Quantcast

A community for students. Sign up today!

Here's the question you clicked on:

55 members online
  • 0 replying
  • 0 viewing

angelarios

  • one year ago

find the derivative of the function. arc sec2x

  • This Question is Closed
  1. Decart
    • one year ago
    Best Response
    You've already chosen the best response.
    Medals 0

    what do you have so far

  2. zepdrix
    • one year ago
    Best Response
    You've already chosen the best response.
    Medals 1

    Angela, are you allowed to use a table for derivatives of inverse trig functions? If not, there is a way we can do this using a triangle, it just takes a few more steps than normal.

  3. angelarios
    • one year ago
    Best Response
    You've already chosen the best response.
    Medals 0

    I honestly don't have a clue of wat to do :( @Decart @zepdrix

  4. zepdrix
    • one year ago
    Best Response
    You've already chosen the best response.
    Medals 1

    Answer the question silly billy >:O Are you given access to a table of Inverse Trig Derivatives? :)

  5. angelarios
    • one year ago
    Best Response
    You've already chosen the best response.
    Medals 0

    no I don't think so:) @zepdrix

  6. zepdrix
    • one year ago
    Best Response
    You've already chosen the best response.
    Medals 1

    \[\Large\bf y=arcsec 2x\qquad\qquad\to\qquad\qquad 2x=\sec y\]Understand what I did so far? I just rewrote the relationship so we don't have that inverse function anymore.

  7. angelarios
    • one year ago
    Best Response
    You've already chosen the best response.
    Medals 0

    that's possible?? :o and yes I understand:)

  8. zepdrix
    • one year ago
    Best Response
    You've already chosen the best response.
    Medals 1

    So what we want to do is some sneaky triangle math that you might remember back from Trig. \[\Large\bf \sec y\quad=\quad 2x\quad=\quad \frac{2x}{1}\quad=\quad \frac{hypotenuse}{adjacent}\]We want to draw this relationship on a triangle.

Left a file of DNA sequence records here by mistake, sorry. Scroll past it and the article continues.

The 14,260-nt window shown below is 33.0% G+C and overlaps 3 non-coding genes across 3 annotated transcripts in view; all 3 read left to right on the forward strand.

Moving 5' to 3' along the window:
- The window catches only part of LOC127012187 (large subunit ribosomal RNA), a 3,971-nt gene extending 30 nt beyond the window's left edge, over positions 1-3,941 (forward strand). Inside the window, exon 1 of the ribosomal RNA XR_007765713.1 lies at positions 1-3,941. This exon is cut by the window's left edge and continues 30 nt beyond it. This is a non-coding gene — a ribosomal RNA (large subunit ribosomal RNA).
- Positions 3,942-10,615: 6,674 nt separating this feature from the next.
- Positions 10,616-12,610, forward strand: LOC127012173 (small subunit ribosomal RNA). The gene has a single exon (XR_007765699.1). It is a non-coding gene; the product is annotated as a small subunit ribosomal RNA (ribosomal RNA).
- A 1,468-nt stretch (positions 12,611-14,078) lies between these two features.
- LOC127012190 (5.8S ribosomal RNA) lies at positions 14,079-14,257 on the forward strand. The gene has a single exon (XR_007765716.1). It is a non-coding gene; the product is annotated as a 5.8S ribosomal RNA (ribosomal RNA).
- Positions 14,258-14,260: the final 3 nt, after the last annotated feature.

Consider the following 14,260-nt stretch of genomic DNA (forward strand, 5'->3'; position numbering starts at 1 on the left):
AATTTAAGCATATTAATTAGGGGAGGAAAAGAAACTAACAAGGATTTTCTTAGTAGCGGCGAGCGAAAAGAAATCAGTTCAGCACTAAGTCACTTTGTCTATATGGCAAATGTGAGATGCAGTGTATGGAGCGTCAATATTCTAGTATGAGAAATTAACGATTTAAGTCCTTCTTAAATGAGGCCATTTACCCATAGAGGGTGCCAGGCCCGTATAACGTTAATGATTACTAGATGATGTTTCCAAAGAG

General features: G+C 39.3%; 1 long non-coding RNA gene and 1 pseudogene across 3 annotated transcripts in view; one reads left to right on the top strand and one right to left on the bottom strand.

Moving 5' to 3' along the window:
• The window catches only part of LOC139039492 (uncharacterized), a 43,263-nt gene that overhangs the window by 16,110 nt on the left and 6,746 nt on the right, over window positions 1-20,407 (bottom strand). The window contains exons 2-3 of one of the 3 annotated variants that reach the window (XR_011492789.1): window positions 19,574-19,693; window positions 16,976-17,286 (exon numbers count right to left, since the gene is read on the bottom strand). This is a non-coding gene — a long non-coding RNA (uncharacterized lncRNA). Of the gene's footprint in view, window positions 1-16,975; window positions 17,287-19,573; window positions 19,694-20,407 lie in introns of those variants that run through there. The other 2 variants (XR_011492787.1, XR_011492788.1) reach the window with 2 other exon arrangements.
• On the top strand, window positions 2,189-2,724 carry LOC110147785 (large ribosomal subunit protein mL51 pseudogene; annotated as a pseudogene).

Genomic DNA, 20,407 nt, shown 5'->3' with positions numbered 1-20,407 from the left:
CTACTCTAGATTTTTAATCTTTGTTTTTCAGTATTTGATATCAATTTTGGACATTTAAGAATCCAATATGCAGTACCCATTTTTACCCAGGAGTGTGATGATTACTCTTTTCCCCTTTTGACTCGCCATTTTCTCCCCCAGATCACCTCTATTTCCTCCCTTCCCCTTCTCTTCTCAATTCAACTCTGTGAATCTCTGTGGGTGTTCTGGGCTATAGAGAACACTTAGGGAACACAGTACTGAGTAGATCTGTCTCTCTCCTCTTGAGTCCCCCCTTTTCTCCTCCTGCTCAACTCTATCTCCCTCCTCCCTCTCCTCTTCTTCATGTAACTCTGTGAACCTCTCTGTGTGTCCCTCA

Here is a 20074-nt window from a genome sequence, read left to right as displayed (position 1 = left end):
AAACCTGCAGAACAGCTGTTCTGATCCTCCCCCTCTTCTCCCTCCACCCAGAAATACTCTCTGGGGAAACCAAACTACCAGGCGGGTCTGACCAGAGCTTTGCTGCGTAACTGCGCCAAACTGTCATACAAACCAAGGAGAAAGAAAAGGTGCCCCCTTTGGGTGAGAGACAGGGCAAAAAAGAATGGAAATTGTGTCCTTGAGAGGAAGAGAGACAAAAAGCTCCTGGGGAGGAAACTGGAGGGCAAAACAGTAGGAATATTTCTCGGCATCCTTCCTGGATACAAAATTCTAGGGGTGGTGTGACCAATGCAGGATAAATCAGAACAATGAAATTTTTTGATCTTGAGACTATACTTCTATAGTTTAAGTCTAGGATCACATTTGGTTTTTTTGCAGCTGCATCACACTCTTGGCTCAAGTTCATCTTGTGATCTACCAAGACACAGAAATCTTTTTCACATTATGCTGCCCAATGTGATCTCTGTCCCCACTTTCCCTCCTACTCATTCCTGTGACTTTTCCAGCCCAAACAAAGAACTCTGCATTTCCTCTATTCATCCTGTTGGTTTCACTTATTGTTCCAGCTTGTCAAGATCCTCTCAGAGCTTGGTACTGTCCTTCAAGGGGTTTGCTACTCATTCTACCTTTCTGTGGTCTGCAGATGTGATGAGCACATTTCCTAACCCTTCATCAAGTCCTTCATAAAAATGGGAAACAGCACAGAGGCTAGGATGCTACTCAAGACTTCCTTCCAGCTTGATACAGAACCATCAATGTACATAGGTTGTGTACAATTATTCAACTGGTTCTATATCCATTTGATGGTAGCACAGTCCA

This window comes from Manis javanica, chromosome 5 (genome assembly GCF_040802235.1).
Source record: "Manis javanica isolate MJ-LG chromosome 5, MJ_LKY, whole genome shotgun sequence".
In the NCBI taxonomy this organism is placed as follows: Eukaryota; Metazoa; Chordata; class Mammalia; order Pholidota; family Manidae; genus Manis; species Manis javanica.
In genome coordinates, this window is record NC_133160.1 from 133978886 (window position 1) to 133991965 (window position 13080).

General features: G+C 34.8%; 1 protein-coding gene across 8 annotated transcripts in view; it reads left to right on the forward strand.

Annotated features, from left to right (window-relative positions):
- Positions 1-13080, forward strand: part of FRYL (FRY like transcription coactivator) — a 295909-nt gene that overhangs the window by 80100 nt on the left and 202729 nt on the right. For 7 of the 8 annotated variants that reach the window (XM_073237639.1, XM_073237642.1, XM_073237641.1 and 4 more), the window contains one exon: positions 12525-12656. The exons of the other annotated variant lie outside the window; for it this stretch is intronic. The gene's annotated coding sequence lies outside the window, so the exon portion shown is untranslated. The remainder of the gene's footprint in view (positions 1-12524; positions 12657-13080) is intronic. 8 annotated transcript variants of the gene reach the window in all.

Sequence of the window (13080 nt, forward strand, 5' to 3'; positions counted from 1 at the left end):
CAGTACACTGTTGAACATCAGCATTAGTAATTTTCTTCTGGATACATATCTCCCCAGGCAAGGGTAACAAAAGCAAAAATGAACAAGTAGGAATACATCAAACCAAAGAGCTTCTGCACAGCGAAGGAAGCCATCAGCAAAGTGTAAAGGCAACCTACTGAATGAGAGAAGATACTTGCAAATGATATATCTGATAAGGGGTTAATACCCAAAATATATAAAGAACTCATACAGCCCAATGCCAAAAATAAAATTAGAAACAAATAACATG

9. zepdrix
    • one year ago
    Best Response
    You've already chosen the best response.
    Medals 1

    |dw:1384737357099:dw|Understand how we'll label this?

  10. angelarios
    • one year ago
    Best Response
    You've already chosen the best response.
    Medals 0

    lol let me look at it a lil more xp

  11. angelarios
    • one year ago
    Best Response
    You've already chosen the best response.
    Medals 0

    wait, does this apply if its f(x)=arc sec2x ??:) @zepdrix

  12. zepdrix
    • one year ago
    Best Response
    You've already chosen the best response.
    Medals 1

    You'll see how it connects later on D:

  13. angelarios
    • one year ago
    Best Response
    You've already chosen the best response.
    Medals 0

    ok lol go on:) @zepdrix

  14. zepdrix
    • one year ago
    Best Response
    You've already chosen the best response.
    Medals 1

    |dw:1384737660359:dw|So we'll label our sides according to our trig identity.

  15. zepdrix
    • one year ago
    Best Response
    You've already chosen the best response.
    Medals 1

    We can find the missing side using the Pythagorean Theorem, yes?

  16. angelarios
    • one year ago
    Best Response
    You've already chosen the best response.
    Medals 0

    yes:)

  17. zepdrix
    • one year ago
    Best Response
    You've already chosen the best response.
    Medals 1

    |dw:1384737872951:dw|

  18. zepdrix
    • one year ago
    Best Response
    You've already chosen the best response.
    Medals 1

    So we've successfully setup a triangle that relates back to secant.

  19. zepdrix
    • one year ago
    Best Response
    You've already chosen the best response.
    Medals 1

    NOW let's take a derivative.\[\Large\bf \sec y\quad=\quad 2x\]Taking our derivative with respect to x, what do you get? :x

  20. angelarios
    • one year ago
    Best Response
    You've already chosen the best response.
    Medals 0

    opposite side= sqrt of 4x^2-1 ?

  21. angelarios
    • one year ago
    Best Response
    You've already chosen the best response.
    Medals 0

    2 ?? @zepdrix

  22. zepdrix
    • one year ago
    Best Response
    You've already chosen the best response.
    Medals 1

    2 ?? water you talking about? :u

  23. angelarios
    • one year ago
    Best Response
    You've already chosen the best response.